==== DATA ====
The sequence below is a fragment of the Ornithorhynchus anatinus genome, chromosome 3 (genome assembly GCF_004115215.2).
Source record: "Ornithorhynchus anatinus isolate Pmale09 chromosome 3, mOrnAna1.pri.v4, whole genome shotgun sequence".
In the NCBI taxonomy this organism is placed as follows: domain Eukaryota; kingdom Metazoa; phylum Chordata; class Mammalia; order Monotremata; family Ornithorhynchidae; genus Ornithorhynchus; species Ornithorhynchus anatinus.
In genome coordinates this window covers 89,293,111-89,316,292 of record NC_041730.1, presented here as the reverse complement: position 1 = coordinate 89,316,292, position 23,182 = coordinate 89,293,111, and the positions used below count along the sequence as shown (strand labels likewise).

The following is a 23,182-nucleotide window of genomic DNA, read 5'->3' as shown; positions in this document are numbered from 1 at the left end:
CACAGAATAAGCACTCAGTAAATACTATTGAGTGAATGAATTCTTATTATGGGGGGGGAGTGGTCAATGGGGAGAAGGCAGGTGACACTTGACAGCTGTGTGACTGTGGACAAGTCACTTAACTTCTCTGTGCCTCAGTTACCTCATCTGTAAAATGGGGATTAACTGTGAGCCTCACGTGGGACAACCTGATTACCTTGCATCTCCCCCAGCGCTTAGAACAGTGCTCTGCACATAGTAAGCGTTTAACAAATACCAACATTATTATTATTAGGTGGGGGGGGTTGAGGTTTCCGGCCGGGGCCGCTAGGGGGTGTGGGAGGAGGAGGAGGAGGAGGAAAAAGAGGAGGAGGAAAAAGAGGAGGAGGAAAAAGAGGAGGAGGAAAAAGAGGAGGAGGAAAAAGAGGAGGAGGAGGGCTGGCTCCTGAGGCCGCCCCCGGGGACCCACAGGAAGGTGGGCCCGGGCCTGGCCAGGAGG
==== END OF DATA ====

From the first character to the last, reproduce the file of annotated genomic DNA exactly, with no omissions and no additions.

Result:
The sequence below is a fragment of the Ornithorhynchus anatinus genome, chromosome 3 (genome assembly GCF_004115215.2).
Source record: "Ornithorhynchus anatinus isolate Pmale09 chromosome 3, mOrnAna1.pri.v4, whole genome shotgun sequence".
In the NCBI taxonomy this organism is placed as follows: domain Eukaryota; kingdom Metazoa; phylum Chordata; class Mammalia; order Monotremata; family Ornithorhynchidae; genus Ornithorhynchus; species Ornithorhynchus anatinus.
In genome coordinates this window covers 89,293,111-89,316,292 of record NC_041730.1, presented here as the reverse complement: position 1 = coordinate 89,316,292, position 23,182 = coordinate 89,293,111, and the positions used below count along the sequence as shown (strand labels likewise).

The following is a 23,182-nucleotide window of genomic DNA, read 5'->3' as shown; positions in this document are numbered from 1 at the left end:
CACAGAATAAGCACTCAGTAAATACTATTGAGTGAATGAATTCTTATTATGGGGGGGGAGTGGTCAATGGGGAGAAGGCAGGTGACACTTGACAGCTGTGTGACTGTGGACAAGTCACTTAACTTCTCTGTGCCTCAGTTACCTCATCTGTAAAATGGGGATTAACTGTGAGCCTCACGTGGGACAACCTGATTACCTTGCATCTCCCCCAGCGCTTAGAACAGTGCTCTGCACATAGTAAGCGTTTAACAAATACCAACATTATTATTATTAGGTGGGGGGGGTTGAGGTTTCCGGCCGGGGCCGCTAGGGGGTGTGGGAGGAGGAGGAGGAGGAGGAAAAAGAGGAGGAGGAAAAAGAGGAGGAGGAAAAAGAGGAGGAGGAAAAAGAGGAGGAGGAAAAAGAGGAGGAGGAGGGCTGGCTCCTGAGGCCGCCCCCGGGGACCCACAGGAAGGTGGGCCCGGGCCTGGCCAGGAGG